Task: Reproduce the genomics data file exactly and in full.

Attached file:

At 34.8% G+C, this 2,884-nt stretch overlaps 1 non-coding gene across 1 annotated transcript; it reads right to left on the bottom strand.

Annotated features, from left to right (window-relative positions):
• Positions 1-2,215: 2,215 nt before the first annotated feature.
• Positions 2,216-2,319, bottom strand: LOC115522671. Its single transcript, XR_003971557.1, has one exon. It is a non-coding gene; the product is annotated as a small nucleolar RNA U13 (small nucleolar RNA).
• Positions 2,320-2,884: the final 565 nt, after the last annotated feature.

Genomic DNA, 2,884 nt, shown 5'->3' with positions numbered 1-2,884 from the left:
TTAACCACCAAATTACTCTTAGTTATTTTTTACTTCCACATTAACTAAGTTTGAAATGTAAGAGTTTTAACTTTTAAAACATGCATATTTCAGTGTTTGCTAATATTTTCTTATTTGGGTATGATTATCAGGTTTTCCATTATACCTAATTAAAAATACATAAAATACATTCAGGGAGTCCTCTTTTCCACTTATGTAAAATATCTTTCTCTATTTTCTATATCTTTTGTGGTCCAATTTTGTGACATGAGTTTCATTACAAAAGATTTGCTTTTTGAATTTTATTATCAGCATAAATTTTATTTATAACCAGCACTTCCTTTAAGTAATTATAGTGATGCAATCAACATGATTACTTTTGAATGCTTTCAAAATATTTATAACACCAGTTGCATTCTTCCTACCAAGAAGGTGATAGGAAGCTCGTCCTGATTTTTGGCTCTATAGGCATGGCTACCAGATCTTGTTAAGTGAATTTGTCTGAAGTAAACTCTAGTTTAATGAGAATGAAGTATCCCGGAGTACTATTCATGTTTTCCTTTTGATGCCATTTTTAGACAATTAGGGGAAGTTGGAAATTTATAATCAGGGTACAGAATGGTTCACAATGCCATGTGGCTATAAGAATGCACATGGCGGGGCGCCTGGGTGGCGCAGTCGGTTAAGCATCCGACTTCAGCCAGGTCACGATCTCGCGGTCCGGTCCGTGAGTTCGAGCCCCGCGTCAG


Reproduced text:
At 34.8% G+C, this 2,884-nt stretch overlaps 1 non-coding gene across 1 annotated transcript; it reads right to left on the bottom strand.

Annotated features, from left to right (window-relative positions):
• Positions 1-2,215: 2,215 nt before the first annotated feature.
• Positions 2,216-2,319, bottom strand: LOC115522671. Its single transcript, XR_003971557.1, has one exon. It is a non-coding gene; the product is annotated as a small nucleolar RNA U13 (small nucleolar RNA).
• Positions 2,320-2,884: the final 565 nt, after the last annotated feature.

Genomic DNA, 2,884 nt, shown 5'->3' with positions numbered 1-2,884 from the left:
TTAACCACCAAATTACTCTTAGTTATTTTTTACTTCCACATTAACTAAGTTTGAAATGTAAGAGTTTTAACTTTTAAAACATGCATATTTCAGTGTTTGCTAATATTTTCTTATTTGGGTATGATTATCAGGTTTTCCATTATACCTAATTAAAAATACATAAAATACATTCAGGGAGTCCTCTTTTCCACTTATGTAAAATATCTTTCTCTATTTTCTATATCTTTTGTGGTCCAATTTTGTGACATGAGTTTCATTACAAAAGATTTGCTTTTTGAATTTTATTATCAGCATAAATTTTATTTATAACCAGCACTTCCTTTAAGTAATTATAGTGATGCAATCAACATGATTACTTTTGAATGCTTTCAAAATATTTATAACACCAGTTGCATTCTTCCTACCAAGAAGGTGATAGGAAGCTCGTCCTGATTTTTGGCTCTATAGGCATGGCTACCAGATCTTGTTAAGTGAATTTGTCTGAAGTAAACTCTAGTTTAATGAGAATGAAGTATCCCGGAGTACTATTCATGTTTTCCTTTTGATGCCATTTTTAGACAATTAGGGGAAGTTGGAAATTTATAATCAGGGTACAGAATGGTTCACAATGCCATGTGGCTATAAGAATGCACATGGCGGGGCGCCTGGGTGGCGCAGTCGGTTAAGCATCCGACTTCAGCCAGGTCACGATCTCGCGGTCCGGTCCGTGAGTTCGAGCCCCGCGTCAG